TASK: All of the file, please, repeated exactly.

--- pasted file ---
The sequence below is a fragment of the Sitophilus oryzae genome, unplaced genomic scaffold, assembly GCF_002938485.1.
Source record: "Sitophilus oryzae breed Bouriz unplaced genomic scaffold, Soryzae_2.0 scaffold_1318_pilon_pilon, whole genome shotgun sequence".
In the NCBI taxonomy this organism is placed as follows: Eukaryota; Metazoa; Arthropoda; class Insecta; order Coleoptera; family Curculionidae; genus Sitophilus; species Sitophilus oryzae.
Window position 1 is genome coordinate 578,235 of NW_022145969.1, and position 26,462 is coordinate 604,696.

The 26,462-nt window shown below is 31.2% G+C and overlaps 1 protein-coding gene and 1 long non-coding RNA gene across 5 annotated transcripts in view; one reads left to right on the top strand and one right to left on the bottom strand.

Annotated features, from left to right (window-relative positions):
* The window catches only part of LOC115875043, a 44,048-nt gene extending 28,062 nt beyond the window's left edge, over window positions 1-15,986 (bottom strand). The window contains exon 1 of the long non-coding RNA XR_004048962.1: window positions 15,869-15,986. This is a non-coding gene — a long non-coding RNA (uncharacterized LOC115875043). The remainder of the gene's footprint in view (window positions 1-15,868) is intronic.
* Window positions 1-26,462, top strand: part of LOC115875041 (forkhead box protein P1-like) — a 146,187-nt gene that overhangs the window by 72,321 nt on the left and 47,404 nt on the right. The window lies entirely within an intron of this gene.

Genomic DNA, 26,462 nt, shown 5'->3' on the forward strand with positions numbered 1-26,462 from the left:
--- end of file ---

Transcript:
The sequence below is a fragment of the Sitophilus oryzae genome, unplaced genomic scaffold, assembly GCF_002938485.1.
Source record: "Sitophilus oryzae breed Bouriz unplaced genomic scaffold, Soryzae_2.0 scaffold_1318_pilon_pilon, whole genome shotgun sequence".
In the NCBI taxonomy this organism is placed as follows: Eukaryota; Metazoa; Arthropoda; class Insecta; order Coleoptera; family Curculionidae; genus Sitophilus; species Sitophilus oryzae.
Window position 1 is genome coordinate 578,235 of NW_022145969.1, and position 26,462 is coordinate 604,696.

The 26,462-nt window shown below is 31.2% G+C and overlaps 1 protein-coding gene and 1 long non-coding RNA gene across 5 annotated transcripts in view; one reads left to right on the top strand and one right to left on the bottom strand.

Annotated features, from left to right (window-relative positions):
* The window catches only part of LOC115875043, a 44,048-nt gene extending 28,062 nt beyond the window's left edge, over window positions 1-15,986 (bottom strand). The window contains exon 1 of the long non-coding RNA XR_004048962.1: window positions 15,869-15,986. This is a non-coding gene — a long non-coding RNA (uncharacterized LOC115875043). The remainder of the gene's footprint in view (window positions 1-15,868) is intronic.
* Window positions 1-26,462, top strand: part of LOC115875041 (forkhead box protein P1-like) — a 146,187-nt gene that overhangs the window by 72,321 nt on the left and 47,404 nt on the right. The window lies entirely within an intron of this gene.

Genomic DNA, 26,462 nt, shown 5'->3' on the forward strand with positions numbered 1-26,462 from the left: